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Treating Idiopathic Scoliosis in New Jersey

Patient in evaluation for idiopathic scoliosis

When the cause of a disease is unknown, it is deemed idiopathic. Many medical conditions are idiopathic, including scoliosis. Centers for Neurosurgery, Spine & Orthopedics specializes in diagnosing and treating various types of spinal deformity, such as idiopathic scoliosis. At Centers for Neurosurgery, Spine, and Orthopedics (CNSO), our team of renowned scoliosis neurosurgeons, orthopedic spine surgeons, pain management doctors, and physical therapists provide a comprehensive treatment plan tailored to each patient. Discover more about the disease and possible treatments in northern New Jersey. 

What Is Scoliosis?

The body is made up of three planes — axial, coronal, and sagittal. The coronal plane is vertical, separating the body into front and back sections, while the axial plane divides the body into sections horizontally. The sagittal plane, which is key to understanding scoliosis, separates the body into sections laterally from right to left.

Normal human spine anatomy has curves visible in the sagittal plane at points throughout the cervical, thoracic, and lumbar regions. These curves support movement and shock absorption. In other words, it is normal for the spine to curve slightly in specific regions of the spine.

Scoliosis occurs when the spine curves irregularly from right to left. People with the disease often have a more pronounced spine curvature that mimics the shapes of the letters “C” or “S.” There are several known classifications of f scoliosis, such as degenerative or neuromuscular scoliosis, but the cause is unknown (idiopathic).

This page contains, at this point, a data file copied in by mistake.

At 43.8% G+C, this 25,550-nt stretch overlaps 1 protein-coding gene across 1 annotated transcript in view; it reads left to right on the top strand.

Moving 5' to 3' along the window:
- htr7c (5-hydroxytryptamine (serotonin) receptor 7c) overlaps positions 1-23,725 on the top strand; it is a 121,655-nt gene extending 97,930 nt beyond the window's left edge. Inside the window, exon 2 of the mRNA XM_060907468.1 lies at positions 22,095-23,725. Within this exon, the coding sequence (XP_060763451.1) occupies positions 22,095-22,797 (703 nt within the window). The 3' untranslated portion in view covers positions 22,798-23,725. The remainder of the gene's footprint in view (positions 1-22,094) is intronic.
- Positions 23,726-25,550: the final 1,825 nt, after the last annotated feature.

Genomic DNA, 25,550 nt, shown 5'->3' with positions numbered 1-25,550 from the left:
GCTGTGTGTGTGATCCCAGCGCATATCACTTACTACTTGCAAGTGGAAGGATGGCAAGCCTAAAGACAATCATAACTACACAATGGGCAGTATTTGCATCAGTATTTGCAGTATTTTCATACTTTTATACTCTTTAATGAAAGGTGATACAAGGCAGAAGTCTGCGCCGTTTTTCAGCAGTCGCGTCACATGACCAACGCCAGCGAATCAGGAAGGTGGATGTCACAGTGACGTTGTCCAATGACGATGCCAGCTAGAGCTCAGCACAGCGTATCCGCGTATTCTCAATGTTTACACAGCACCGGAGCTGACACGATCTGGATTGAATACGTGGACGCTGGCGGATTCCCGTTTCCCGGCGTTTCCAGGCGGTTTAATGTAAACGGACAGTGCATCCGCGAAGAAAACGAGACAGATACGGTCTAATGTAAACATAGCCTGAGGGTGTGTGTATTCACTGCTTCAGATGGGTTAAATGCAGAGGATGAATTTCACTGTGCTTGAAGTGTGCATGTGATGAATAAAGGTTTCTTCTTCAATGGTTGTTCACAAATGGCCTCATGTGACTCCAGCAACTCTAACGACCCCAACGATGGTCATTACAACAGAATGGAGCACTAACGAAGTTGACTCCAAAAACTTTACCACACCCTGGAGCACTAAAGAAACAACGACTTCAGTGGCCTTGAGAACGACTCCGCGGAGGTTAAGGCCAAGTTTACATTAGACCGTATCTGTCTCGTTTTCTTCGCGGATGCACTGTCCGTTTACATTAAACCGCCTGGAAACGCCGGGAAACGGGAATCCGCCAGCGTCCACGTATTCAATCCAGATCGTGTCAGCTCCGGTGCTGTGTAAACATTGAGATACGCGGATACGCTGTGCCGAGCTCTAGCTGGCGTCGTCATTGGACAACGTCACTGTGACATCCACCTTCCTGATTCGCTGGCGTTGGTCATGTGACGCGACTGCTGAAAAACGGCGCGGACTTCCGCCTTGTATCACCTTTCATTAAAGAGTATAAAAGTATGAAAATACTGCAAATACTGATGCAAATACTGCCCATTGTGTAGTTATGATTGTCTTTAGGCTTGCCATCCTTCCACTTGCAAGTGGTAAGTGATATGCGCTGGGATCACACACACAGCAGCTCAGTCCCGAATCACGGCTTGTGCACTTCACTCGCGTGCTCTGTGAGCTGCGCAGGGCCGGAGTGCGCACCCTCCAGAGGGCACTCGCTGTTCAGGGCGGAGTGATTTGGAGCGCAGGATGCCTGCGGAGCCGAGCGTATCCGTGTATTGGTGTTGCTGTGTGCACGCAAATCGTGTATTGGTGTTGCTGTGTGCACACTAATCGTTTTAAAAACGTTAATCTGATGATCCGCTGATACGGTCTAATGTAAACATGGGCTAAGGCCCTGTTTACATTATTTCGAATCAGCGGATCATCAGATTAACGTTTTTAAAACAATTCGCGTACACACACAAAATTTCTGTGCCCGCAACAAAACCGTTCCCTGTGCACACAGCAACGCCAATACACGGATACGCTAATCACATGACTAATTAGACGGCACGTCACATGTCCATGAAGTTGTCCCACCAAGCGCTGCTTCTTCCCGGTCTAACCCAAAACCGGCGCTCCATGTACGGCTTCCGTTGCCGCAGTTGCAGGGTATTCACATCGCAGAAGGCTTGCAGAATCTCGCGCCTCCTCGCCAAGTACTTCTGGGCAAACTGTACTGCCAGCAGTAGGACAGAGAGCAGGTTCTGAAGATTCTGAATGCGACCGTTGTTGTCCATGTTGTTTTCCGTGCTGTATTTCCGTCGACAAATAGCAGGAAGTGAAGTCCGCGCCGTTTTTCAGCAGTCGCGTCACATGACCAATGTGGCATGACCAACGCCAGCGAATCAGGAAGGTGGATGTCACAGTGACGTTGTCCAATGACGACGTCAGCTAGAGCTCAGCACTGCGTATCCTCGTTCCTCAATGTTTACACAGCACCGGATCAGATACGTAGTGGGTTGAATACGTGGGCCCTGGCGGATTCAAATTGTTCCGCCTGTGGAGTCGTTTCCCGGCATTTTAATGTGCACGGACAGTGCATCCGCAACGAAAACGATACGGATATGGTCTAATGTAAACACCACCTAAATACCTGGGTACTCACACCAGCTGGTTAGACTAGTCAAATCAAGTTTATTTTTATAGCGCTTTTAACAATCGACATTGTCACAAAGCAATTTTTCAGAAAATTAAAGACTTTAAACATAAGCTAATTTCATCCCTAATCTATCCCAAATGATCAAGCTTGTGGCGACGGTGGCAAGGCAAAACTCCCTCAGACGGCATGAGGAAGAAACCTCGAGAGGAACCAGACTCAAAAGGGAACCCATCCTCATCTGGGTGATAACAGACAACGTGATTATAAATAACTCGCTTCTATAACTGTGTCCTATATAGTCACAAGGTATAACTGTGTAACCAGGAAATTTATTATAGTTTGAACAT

Scoliosis can present at any age and to varying degrees. A spine specialist will make the distinction between treating adolescent versus adult scoliosis. A pediatric practice should treat a young adolescent.

How Does Idiopathic Scoliosis Differ from Other Types?

Idiopathic scoliosis often is detected earlier in a patient’s life, particularly during childhood and adolescence growth spurts. Scoliosis screening is standard in a physical examination of a child. In the United States, more severe cases are detected during school physical examinations. Less severe cases, asymptomatic cases, do not become detected until a radiologic image or symptoms begin to occur. Consequently, adults also may be diagnosed with idiopathic scoliosis.

Degenerative scoliosis is attributed to aging and the natural wear and tear of the spine but why some individuals develop it versus others is unknown. Degenerative scoliosis stems from arthritis of the spine, which is called spondylosis. Degeneration of the spine makes it difficult for the vertebrae to remain aligned, leading to abnormal curvature of the individual vertebra.

Neuromuscular scoliosis occurs because a neuropathic condition stunts the development of muscle groups. This lack of proper muscle growth can cause asymmetry within the vertebrae. People with neuromuscular scoliosis may have a curved spine that resembles the letter “C.”

Symptoms of Scoliosis

How symptoms present depends on the severity of the disease. Physicians determine how severe scoliosis is by measuring the degree of curvature. The following are physical signs of the disease:

  • Uneven shoulders, hips, or waist

  • Appearance that the body leans to one side instead of standing upright

  • Head seems not centered with the pelvis

  • One leg seems longer than the other, possibly causing an irregular gait

  • Shoulder blades stick out